Digital voice recorderLike the Olympus unit reviewed above, this is a small, solid-state recorder with no moving parts, which is capable of exchanging audio with computers. Its advantages are small size, durability and the ability to integrate with the digital office, while its disadvantages are high price and the steep learning curve required to master all its features.
The Panasonic RR-"XR320 comes with a proprietary 16MB SD memory card, but will also accept any card conforming to the MultiMedia Card format. It weighs less than 70g including batteries, and is just 16mm thick.
With the supplied memory card, the device can record 30 minutes in high-quality mode, 60 minutes in standard mode, and 150 minutes in long-playing mode. It takes two AAA batteries, and its claimed life is approximately six hours for recording and 11 hours for playback.
It takes a little while, and some study of the manual, to become familiar with the more complex control functions for such tasks as renaming and moving files. However, basic tasks like recording and playback are simple and obvious, and we were able to start using the unit immediately.
The controls are designed for one-handed operation, and while primarily intended for the right hand, all the buttons can be reached with the left. A small jog-wheel control at the top right-hand corner provides a convenient way to navigate menus. The controls beep by default but can be silenced for heavy-duty spy work, which can be enhanced by using the XR320's voice activation facility or automatic recording timer.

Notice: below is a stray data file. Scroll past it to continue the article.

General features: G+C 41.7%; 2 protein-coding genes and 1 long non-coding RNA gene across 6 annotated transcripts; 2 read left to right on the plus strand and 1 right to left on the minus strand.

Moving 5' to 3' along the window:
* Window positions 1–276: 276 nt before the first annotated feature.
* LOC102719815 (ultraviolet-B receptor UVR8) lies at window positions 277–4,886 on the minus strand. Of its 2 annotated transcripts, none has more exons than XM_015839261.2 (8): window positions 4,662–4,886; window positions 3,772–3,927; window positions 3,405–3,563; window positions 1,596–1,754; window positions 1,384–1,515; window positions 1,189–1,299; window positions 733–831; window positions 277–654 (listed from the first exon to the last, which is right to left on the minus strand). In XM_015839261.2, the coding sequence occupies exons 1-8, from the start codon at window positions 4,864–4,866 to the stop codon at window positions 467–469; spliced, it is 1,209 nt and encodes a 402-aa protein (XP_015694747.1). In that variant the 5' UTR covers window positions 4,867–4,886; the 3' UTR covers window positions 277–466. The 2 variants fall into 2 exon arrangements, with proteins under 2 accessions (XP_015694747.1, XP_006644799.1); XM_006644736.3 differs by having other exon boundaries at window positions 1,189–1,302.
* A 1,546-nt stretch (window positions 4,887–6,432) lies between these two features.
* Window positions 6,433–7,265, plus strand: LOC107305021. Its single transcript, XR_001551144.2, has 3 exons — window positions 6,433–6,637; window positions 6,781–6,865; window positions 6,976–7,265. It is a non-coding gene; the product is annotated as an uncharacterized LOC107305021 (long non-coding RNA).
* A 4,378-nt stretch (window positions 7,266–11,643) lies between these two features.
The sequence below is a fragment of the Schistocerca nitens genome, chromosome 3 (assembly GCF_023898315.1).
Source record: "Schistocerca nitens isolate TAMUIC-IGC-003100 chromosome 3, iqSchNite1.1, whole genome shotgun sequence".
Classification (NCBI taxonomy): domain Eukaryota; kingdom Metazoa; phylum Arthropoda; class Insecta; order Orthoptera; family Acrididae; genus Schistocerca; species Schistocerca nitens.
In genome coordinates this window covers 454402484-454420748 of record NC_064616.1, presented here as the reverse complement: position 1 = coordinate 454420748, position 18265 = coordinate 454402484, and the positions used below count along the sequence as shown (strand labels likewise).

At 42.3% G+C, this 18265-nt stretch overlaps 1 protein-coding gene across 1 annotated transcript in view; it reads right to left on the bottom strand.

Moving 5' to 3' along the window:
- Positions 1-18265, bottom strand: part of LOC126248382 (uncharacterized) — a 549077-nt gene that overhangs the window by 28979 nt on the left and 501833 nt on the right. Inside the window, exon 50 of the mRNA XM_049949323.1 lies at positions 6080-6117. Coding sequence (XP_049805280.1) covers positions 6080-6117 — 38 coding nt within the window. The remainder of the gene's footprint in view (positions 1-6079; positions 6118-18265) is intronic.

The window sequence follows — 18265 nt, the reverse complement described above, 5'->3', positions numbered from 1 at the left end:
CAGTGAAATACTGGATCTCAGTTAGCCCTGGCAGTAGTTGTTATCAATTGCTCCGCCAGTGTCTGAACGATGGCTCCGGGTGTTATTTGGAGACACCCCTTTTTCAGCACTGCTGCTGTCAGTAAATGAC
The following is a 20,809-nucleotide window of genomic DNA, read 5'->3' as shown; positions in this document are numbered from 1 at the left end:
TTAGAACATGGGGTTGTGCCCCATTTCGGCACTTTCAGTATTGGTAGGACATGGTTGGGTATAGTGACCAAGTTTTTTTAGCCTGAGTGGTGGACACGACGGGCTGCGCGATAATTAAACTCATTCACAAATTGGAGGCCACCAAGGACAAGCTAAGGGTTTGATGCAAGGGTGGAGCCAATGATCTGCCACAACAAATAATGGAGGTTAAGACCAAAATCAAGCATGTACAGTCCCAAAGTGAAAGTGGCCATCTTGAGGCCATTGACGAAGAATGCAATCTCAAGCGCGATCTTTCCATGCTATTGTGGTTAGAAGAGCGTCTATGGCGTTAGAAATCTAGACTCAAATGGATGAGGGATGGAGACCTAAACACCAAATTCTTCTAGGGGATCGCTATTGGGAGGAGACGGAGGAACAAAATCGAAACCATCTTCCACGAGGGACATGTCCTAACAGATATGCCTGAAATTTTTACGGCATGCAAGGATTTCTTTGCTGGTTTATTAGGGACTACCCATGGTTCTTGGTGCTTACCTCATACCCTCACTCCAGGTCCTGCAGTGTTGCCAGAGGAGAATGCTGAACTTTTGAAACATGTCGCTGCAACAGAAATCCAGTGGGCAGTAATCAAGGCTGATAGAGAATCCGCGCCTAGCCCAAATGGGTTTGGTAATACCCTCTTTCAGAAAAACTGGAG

The unit records a clear and "distinct sound in its native format. "Its files can be converted to the standard computer format, WAV (8 or 16-bit, sampling rate 8, 11, 16 or 22KHz), using the supplied SD Voice Editor software (voice recognition not included). However, the base unit is not supplied with any means to connect its SD memory card to the computer. Panasonic sells a USB card reader/writer separately.
Price: $829; Phone: 13 2600; URL: www.panasonic.com.au